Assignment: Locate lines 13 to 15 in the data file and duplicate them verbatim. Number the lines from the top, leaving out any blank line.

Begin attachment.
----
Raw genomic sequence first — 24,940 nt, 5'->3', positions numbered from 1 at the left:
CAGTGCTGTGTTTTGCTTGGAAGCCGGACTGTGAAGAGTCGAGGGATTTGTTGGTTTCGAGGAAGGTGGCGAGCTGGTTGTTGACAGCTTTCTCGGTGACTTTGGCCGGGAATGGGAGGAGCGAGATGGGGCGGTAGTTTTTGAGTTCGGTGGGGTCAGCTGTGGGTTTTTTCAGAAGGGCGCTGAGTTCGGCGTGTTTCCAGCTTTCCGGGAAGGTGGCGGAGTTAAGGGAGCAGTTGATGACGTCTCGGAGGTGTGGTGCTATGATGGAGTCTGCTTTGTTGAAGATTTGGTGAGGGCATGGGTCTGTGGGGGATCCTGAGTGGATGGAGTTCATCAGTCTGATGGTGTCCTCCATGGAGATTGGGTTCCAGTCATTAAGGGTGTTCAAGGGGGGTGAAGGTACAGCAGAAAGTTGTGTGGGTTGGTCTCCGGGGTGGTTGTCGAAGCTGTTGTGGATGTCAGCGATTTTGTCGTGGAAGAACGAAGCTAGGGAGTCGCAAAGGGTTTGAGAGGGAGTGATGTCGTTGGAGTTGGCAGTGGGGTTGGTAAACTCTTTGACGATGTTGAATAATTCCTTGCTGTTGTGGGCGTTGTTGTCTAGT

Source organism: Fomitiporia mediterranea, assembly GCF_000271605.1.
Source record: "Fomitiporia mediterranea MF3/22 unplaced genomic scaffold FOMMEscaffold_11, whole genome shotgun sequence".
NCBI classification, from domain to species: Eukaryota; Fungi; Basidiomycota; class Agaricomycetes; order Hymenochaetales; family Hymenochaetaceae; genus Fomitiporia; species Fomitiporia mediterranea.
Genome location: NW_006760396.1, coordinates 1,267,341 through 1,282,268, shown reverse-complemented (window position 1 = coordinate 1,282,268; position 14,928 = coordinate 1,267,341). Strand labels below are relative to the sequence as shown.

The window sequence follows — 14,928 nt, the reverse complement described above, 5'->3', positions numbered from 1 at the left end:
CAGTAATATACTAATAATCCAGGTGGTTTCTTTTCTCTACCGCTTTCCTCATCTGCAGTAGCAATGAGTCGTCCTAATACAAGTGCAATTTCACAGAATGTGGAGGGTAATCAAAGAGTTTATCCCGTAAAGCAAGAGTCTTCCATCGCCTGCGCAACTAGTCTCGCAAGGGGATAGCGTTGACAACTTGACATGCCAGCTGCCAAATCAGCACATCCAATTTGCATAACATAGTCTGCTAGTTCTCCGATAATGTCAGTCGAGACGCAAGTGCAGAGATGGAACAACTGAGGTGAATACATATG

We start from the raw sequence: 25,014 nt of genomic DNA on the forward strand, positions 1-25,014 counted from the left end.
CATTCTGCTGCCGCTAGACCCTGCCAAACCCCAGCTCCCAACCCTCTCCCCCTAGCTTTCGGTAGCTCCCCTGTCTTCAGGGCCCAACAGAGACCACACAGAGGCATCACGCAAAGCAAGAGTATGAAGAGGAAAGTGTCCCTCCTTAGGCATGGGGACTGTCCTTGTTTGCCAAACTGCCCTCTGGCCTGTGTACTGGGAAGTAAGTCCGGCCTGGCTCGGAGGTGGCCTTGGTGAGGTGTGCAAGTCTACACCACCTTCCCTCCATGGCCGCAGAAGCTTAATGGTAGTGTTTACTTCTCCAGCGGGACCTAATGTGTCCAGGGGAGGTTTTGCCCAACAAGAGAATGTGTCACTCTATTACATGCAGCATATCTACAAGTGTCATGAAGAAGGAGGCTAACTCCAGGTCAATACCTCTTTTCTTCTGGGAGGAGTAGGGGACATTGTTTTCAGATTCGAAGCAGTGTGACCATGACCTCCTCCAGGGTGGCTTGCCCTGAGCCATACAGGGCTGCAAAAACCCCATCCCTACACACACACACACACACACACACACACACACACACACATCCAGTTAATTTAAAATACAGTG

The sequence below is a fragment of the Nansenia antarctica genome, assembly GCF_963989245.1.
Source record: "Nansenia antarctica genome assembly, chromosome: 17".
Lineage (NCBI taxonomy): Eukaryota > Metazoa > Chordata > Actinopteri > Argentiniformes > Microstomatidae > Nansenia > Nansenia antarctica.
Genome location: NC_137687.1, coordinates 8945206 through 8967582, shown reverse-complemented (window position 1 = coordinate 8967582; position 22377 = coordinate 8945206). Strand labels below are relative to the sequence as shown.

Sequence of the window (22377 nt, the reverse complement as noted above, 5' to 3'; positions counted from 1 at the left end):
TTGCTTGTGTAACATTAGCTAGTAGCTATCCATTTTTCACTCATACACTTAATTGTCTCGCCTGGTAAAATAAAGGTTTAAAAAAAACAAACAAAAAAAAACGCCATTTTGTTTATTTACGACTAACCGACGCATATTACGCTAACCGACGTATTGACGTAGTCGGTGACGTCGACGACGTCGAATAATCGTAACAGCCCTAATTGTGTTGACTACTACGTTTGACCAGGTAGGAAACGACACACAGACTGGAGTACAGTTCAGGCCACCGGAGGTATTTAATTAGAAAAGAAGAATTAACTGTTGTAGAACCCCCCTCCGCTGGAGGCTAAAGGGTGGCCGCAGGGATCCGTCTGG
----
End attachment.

Lineage (NCBI taxonomy): Eukaryota > Metazoa > Chordata > Actinopteri > Argentiniformes > Microstomatidae > Nansenia > Nansenia antarctica.
Genome location: NC_137687.1, coordinates 8945206 through 8967582, shown reverse-complemented (window position 1 = coordinate 8967582; position 22377 = coordinate 8945206). Strand labels below are relative to the sequence as shown.

Sequence of the window (22377 nt, the reverse complement as noted above, 5' to 3'; positions counted from 1 at the left end):